American Thunder: U.S. Army Tank Design, Development, and Doctrine in World War II

Stackpole. Jan. 2024. 512p. ISBN 9780811773812. $49.95. MILITARY HISTORY
This complex history traces the development of American tanks throughout the interwar period (1918–39) and during World War II. Former military analyst Anderson (Cracking Hitler’s Atlantic Wall) covers the minutia of funding and reorganization, development of vehicles, equipment, doctrine, the interminable disagreements over tactics, and the race to build up an armored force from a scattering of obsolete prototypes. Much of the material is compiled from army documents and contemporary professional journals, well documented and illustrative of the problems and attitudes that shaped the final products. The War Department and Armored Force coordinated closely with industry as the overall pace of innovation and production increased in the leadup to World War II and throughout the war. While developers contended with supplying U.S. Army needs, they were aware of the necessity to provide allies with a reasonably effective tank within the capabilities of an expanding and stressed industrial plant. Some of the book’s major players (Marshall, Eisenhower) are familiar names, but many of the important practitioners are known only to specialists today. The book includes plenty of images of tanks and equipment.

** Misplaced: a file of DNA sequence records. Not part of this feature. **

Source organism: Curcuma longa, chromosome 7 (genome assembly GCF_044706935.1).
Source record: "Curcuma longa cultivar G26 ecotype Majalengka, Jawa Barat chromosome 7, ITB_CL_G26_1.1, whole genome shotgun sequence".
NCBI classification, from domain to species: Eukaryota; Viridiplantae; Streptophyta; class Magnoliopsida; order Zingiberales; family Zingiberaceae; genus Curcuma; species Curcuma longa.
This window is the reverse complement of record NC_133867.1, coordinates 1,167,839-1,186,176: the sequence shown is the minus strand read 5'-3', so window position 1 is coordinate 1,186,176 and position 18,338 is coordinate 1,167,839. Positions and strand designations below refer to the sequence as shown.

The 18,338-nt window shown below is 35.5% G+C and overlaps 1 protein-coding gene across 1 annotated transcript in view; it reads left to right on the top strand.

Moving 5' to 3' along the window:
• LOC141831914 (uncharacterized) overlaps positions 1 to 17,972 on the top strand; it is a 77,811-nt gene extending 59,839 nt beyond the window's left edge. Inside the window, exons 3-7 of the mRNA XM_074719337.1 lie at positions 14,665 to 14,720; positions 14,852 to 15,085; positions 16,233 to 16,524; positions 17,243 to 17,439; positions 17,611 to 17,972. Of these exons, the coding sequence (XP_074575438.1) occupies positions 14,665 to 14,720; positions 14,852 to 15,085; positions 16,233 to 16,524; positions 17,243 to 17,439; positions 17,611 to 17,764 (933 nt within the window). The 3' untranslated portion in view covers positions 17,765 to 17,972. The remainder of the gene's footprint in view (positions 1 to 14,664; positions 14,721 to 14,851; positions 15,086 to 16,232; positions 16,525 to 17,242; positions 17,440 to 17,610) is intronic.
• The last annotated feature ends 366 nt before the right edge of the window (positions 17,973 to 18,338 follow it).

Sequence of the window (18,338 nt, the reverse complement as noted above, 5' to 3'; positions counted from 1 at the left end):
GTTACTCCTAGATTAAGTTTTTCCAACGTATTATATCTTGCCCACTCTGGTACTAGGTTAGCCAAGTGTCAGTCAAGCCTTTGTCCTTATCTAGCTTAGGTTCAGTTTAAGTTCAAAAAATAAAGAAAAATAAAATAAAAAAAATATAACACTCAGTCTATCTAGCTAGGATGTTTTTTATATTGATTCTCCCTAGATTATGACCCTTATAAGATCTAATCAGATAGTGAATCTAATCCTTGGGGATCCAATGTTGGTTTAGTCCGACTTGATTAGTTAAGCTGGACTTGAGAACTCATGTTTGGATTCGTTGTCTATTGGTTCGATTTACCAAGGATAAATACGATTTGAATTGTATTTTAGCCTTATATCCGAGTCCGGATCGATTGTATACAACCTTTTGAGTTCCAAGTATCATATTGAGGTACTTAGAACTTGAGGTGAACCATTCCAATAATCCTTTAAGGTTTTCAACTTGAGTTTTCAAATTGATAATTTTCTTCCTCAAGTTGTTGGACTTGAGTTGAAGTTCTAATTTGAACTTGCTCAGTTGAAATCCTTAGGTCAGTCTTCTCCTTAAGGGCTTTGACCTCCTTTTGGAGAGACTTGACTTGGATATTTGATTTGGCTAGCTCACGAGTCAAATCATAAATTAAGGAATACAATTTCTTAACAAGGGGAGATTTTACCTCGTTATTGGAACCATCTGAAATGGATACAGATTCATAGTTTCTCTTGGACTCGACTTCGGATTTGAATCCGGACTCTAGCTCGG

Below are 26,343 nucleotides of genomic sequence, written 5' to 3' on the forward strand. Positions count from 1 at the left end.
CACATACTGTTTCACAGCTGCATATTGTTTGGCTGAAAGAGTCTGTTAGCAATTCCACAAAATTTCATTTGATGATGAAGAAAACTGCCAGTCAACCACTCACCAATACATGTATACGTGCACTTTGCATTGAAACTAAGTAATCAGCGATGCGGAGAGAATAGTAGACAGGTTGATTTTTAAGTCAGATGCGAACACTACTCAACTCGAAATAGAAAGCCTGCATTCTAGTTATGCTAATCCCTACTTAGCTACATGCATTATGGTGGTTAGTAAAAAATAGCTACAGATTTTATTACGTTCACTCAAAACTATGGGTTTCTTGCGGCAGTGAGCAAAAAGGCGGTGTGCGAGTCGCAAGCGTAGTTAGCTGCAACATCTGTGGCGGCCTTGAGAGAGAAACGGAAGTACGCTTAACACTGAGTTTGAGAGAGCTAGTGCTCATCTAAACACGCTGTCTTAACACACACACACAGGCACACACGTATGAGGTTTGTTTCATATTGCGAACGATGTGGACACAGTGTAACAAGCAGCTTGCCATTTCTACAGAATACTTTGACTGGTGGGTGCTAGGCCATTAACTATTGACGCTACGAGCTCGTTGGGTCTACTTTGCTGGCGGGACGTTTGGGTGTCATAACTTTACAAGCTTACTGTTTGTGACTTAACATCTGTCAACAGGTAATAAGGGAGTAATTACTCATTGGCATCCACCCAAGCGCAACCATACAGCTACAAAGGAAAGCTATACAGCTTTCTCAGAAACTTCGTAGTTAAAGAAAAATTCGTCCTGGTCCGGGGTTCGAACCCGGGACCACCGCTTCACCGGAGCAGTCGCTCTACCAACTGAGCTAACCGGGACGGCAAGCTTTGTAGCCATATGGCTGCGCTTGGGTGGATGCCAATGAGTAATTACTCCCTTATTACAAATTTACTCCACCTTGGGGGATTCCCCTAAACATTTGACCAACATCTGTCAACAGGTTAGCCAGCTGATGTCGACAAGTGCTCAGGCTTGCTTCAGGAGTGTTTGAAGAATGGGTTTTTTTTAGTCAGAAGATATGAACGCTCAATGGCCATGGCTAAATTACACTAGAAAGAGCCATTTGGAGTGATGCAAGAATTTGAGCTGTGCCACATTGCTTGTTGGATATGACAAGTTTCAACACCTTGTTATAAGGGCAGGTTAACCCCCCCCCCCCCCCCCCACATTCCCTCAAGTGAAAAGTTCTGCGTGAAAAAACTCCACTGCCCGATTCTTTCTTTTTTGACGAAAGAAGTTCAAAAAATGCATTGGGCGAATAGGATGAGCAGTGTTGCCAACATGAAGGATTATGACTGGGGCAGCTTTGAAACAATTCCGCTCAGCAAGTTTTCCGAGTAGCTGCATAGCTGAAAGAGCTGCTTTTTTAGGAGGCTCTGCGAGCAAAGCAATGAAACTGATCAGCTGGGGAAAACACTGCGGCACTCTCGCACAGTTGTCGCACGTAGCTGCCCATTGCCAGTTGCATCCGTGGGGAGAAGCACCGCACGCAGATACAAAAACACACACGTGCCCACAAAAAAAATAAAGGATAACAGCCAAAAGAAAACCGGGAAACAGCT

VERDICT Detailed, lengthy, and of primary interest to armor historians, serious enthusiasts, and libraries that support military students.
Comment Policy:
  • Be respectful, and do not attack the author, people mentioned in the article, or other commenters. Take on the idea, not the messenger.
  • Don't use obscene, profane, or vulgar language.
  • Stay on point. Comments that stray from the topic at hand may be deleted.
  • Comments may be republished in print, online, or other forms of media.
  • If you see something objectionable, please let us know. Once a comment has been flagged, a staff member will investigate.



We are currently offering this content for free. Sign up now to activate your personal profile, where you can save articles for future viewing